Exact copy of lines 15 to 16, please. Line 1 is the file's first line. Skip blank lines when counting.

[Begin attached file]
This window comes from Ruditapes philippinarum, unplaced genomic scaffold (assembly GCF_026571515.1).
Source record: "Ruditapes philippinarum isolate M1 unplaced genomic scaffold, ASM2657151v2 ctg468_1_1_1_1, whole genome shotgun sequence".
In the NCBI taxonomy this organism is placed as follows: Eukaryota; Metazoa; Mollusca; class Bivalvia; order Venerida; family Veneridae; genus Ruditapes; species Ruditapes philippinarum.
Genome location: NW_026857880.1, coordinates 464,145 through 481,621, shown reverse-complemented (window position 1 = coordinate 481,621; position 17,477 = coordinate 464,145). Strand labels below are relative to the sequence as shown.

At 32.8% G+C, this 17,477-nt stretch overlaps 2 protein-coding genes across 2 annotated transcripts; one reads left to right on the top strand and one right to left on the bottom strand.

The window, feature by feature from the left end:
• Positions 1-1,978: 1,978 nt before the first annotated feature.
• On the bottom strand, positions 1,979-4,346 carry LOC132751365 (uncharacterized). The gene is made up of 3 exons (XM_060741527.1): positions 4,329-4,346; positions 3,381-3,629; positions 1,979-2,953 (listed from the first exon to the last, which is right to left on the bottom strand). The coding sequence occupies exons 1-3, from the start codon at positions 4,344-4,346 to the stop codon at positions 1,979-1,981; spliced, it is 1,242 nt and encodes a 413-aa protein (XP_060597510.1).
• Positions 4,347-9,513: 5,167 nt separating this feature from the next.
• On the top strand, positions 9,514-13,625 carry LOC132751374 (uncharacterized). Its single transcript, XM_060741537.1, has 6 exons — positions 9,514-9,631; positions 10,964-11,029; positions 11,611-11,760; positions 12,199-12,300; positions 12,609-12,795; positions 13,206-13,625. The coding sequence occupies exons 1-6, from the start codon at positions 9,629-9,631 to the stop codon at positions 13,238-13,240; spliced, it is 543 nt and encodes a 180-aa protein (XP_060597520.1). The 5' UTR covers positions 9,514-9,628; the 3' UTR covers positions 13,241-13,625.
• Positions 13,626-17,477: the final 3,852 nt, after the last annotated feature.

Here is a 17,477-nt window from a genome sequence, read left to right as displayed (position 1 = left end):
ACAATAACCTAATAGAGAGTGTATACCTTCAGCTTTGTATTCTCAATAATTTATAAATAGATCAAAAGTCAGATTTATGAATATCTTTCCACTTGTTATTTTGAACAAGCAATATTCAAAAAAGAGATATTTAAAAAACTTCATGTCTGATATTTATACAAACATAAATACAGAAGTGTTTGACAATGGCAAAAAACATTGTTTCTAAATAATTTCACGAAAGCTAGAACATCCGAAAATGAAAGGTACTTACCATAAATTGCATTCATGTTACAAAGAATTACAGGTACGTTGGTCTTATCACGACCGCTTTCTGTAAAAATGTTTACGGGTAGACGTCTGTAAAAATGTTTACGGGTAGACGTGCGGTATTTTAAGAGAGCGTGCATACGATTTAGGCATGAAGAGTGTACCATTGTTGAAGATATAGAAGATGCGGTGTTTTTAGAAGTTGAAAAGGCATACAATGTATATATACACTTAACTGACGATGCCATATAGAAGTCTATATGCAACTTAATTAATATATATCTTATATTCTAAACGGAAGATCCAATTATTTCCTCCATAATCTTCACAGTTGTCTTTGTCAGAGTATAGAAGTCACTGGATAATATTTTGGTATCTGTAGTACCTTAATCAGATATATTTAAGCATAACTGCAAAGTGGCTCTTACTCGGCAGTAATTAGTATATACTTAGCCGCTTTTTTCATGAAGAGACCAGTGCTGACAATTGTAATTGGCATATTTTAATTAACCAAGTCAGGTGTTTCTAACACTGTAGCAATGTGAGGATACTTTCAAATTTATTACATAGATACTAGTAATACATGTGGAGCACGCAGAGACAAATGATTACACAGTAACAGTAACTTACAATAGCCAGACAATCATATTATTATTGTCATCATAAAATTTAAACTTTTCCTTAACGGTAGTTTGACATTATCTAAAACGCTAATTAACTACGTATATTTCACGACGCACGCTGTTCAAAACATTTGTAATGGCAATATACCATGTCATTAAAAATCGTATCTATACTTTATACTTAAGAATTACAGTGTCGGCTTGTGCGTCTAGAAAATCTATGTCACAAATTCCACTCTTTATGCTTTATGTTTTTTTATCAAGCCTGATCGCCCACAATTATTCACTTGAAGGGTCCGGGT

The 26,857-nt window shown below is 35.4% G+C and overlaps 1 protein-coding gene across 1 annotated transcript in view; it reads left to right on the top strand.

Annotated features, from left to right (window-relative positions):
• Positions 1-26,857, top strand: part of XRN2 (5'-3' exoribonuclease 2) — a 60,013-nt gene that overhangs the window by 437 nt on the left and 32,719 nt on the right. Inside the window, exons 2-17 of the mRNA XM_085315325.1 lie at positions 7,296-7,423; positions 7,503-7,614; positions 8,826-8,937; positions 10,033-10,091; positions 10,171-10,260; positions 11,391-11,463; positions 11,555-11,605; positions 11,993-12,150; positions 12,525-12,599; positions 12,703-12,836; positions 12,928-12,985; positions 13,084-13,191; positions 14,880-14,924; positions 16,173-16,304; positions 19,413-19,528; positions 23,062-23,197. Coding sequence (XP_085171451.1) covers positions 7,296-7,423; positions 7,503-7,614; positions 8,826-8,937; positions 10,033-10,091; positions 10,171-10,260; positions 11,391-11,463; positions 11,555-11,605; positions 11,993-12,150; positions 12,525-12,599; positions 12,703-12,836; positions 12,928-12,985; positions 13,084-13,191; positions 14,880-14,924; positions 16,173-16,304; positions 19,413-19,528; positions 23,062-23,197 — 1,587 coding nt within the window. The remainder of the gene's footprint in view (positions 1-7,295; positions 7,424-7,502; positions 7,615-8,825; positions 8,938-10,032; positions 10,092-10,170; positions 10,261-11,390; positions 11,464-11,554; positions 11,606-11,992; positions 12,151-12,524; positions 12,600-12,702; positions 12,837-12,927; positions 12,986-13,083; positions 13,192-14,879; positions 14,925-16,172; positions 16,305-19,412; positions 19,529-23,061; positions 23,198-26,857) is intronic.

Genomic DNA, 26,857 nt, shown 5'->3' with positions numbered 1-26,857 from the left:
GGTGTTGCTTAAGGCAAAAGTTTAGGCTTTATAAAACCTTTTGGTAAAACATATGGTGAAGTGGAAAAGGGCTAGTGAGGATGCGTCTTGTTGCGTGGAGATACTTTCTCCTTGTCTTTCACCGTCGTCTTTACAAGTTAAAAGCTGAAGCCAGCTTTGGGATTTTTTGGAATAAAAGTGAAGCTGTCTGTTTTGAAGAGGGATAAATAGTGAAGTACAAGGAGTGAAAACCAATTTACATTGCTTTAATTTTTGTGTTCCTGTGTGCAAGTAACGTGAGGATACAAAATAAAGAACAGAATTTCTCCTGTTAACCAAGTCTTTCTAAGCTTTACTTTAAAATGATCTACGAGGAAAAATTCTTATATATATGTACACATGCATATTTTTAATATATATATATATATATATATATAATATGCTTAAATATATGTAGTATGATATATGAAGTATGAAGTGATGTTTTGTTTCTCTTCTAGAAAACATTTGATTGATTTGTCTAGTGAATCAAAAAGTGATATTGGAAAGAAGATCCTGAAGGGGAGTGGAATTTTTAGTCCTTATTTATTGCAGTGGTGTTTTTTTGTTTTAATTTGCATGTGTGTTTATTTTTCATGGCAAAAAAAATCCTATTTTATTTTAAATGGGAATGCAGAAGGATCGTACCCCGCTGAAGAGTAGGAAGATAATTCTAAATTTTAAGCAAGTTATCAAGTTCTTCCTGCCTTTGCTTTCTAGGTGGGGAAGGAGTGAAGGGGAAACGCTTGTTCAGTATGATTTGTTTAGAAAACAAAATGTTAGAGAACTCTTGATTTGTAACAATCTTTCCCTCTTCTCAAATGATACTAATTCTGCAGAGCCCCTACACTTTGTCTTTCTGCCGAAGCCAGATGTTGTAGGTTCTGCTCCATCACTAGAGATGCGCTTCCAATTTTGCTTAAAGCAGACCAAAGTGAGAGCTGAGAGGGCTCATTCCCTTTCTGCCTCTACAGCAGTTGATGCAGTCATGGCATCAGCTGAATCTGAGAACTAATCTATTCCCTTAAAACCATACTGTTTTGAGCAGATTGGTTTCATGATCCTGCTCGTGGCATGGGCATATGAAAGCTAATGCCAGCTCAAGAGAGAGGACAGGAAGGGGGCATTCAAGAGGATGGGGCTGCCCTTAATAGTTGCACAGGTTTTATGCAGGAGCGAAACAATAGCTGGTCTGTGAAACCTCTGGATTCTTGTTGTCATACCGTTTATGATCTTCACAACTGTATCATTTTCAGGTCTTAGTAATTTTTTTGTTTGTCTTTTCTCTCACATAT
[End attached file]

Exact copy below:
Annotated features, from left to right (window-relative positions):
• Positions 1-26,857, top strand: part of XRN2 (5'-3' exoribonuclease 2) — a 60,013-nt gene that overhangs the window by 437 nt on the left and 32,719 nt on the right. Inside the window, exons 2-17 of the mRNA XM_085315325.1 lie at positions 7,296-7,423; positions 7,503-7,614; positions 8,826-8,937; positions 10,033-10,091; positions 10,171-10,260; positions 11,391-11,463; positions 11,555-11,605; positions 11,993-12,150; positions 12,525-12,599; positions 12,703-12,836; positions 12,928-12,985; positions 13,084-13,191; positions 14,880-14,924; positions 16,173-16,304; positions 19,413-19,528; positions 23,062-23,197. Coding sequence (XP_085171451.1) covers positions 7,296-7,423; positions 7,503-7,614; positions 8,826-8,937; positions 10,033-10,091; positions 10,171-10,260; positions 11,391-11,463; positions 11,555-11,605; positions 11,993-12,150; positions 12,525-12,599; positions 12,703-12,836; positions 12,928-12,985; positions 13,084-13,191; positions 14,880-14,924; positions 16,173-16,304; positions 19,413-19,528; positions 23,062-23,197 — 1,587 coding nt within the window. The remainder of the gene's footprint in view (positions 1-7,295; positions 7,424-7,502; positions 7,615-8,825; positions 8,938-10,032; positions 10,092-10,170; positions 10,261-11,390; positions 11,464-11,554; positions 11,606-11,992; positions 12,151-12,524; positions 12,600-12,702; positions 12,837-12,927; positions 12,986-13,083; positions 13,192-14,879; positions 14,925-16,172; positions 16,305-19,412; positions 19,529-23,061; positions 23,198-26,857) is intronic.